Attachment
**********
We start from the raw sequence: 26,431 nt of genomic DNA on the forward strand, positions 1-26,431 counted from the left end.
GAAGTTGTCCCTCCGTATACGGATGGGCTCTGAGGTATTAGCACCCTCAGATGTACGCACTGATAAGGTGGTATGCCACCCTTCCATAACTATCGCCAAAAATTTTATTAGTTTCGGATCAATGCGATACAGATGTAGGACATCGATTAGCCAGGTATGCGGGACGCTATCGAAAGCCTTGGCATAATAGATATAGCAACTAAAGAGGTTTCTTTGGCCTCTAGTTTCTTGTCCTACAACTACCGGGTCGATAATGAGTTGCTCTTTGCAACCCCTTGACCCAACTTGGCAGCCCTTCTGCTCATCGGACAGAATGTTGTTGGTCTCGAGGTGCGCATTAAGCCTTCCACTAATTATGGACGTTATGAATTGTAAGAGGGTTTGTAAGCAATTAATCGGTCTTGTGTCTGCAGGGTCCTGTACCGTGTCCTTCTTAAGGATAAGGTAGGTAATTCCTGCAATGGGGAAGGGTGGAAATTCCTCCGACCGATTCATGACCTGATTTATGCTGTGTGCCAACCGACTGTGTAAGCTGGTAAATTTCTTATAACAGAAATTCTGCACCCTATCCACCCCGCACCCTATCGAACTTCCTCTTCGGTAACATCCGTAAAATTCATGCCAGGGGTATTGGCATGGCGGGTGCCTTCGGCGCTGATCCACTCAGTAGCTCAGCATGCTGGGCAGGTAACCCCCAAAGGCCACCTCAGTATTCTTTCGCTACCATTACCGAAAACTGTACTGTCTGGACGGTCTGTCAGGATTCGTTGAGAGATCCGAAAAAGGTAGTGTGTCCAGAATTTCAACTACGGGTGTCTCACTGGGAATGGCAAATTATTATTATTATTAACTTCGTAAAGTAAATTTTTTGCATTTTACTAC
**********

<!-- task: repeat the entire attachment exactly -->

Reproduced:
We start from the raw sequence: 26,431 nt of genomic DNA on the forward strand, positions 1-26,431 counted from the left end.
GAAGTTGTCCCTCCGTATACGGATGGGCTCTGAGGTATTAGCACCCTCAGATGTACGCACTGATAAGGTGGTATGCCACCCTTCCATAACTATCGCCAAAAATTTTATTAGTTTCGGATCAATGCGATACAGATGTAGGACATCGATTAGCCAGGTATGCGGGACGCTATCGAAAGCCTTGGCATAATAGATATAGCAACTAAAGAGGTTTCTTTGGCCTCTAGTTTCTTGTCCTACAACTACCGGGTCGATAATGAGTTGCTCTTTGCAACCCCTTGACCCAACTTGGCAGCCCTTCTGCTCATCGGACAGAATGTTGTTGGTCTCGAGGTGCGCATTAAGCCTTCCACTAATTATGGACGTTATGAATTGTAAGAGGGTTTGTAAGCAATTAATCGGTCTTGTGTCTGCAGGGTCCTGTACCGTGTCCTTCTTAAGGATAAGGTAGGTAATTCCTGCAATGGGGAAGGGTGGAAATTCCTCCGACCGATTCATGACCTGATTTATGCTGTGTGCCAACCGACTGTGTAAGCTGGTAAATTTCTTATAACAGAAATTCTGCACCCTATCCACCCCGCACCCTATCGAACTTCCTCTTCGGTAACATCCGTAAAATTCATGCCAGGGGTATTGGCATGGCGGGTGCCTTCGGCGCTGATCCACTCAGTAGCTCAGCATGCTGGGCAGGTAACCCCCAAAGGCCACCTCAGTATTCTTTCGCTACCATTACCGAAAACTGTACTGTCTGGACGGTCTGTCAGGATTCGTTGAGAGATCCGAAAAAGGTAGTGTGTCCAGAATTTCAACTACGGGTGTCTCACTGGGAATGGCAAATTATTATTATTATTAACTTCGTAAAGTAAATTTTTTGCATTTTACTAC